Newfound Sounds for April
Aoife Barry's sonic round-up of the best new Irish music
Midi Grrrl: Meabh Cheasty
Whether you are in the mood for melancholic piano-based pop, homegrown hip-hop or feminist riot grrrl sounds, you’ll find them all in this month’s Newfound Sounds podcast. Here's the lowdown on the Irish artists featured this month.
Cat Dowling has one of the most wonderful voices in Irish contemporary music – and its husky tones are used to mournful perfection on her latest single, Come On. The former Babelfish frontwoman will release her solo record The Believer on May 3rd, while Come On is out in April.
Dara Ryder is the man behind the Dying Embers, and is joined on debut album At War With The Eskimos by a range of musicians. Produced by Stephen Shannon, this release offers both Villagers-esque emotive pop songs and alt-country-tinged tunes.
Gavin Mulhall continues to release quality EPs – so here's hoping the follow up to this Elliott Smith-influenced EP The Wisdom of Crowds is a full length. Released on March 29th, it can be bought at reverbnation.com/ gavinmulhall with 50 per cent of proceeds going to the Keep A Child Alive Charity, or for free at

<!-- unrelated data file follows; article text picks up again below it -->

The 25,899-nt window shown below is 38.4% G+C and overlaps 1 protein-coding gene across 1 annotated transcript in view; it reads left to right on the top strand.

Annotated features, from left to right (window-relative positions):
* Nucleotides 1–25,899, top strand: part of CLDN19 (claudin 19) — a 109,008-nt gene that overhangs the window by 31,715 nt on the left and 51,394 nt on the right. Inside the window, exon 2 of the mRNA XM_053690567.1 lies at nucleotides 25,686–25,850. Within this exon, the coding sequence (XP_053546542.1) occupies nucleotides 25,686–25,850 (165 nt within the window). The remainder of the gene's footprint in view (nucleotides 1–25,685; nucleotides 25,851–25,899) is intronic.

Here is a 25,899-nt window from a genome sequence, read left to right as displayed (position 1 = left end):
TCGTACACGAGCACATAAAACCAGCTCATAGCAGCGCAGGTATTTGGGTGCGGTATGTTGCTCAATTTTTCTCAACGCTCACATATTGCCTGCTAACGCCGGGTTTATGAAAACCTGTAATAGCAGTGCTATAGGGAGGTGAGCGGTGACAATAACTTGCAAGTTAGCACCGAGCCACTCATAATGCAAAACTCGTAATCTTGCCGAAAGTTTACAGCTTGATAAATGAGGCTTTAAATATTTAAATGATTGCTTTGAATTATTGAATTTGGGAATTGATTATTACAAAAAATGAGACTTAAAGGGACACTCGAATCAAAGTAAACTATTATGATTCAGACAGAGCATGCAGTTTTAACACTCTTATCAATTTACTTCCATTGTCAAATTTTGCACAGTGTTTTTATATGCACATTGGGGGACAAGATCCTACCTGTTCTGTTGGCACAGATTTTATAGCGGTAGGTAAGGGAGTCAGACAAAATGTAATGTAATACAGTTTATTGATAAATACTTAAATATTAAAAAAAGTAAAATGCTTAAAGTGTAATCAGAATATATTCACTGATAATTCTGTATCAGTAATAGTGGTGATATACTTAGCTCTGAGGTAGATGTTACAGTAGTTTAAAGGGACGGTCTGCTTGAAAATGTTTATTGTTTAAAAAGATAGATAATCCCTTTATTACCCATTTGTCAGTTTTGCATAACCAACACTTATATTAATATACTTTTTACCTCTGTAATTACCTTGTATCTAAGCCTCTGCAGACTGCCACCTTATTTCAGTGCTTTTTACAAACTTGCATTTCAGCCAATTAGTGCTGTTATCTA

The Low Sea are a Bosnian-Liverpool duo that make dark electro from their base in Waterford. Some of the tracks on their album Remote Viewing (out April 8th) were mixed by Stephen Hague (Pet Shop Boys, New Order, PIL), and their synth-heavy sound, with its intriguing accented vocals, is almost otherworldly at times.
Meabh Cheasty is one half of the Berlin-via-Ireland duo You’re Only Massive, and Midi Grrrl is her own solo work. This track, Breeder, is from a forthcoming EP and with its strong feminist message, fierce use of synths and nod to the energy of Riot Grrrl, it’s a supercharged listen.
Finally, we end the podcast in Cork, with hip hop artist and beatmaker Spekulativ Fiction . His Deathly Words EP demonstrates how he takes influence from the past, but has no qualms about experimenting in the present, and that's what makes his music stand out.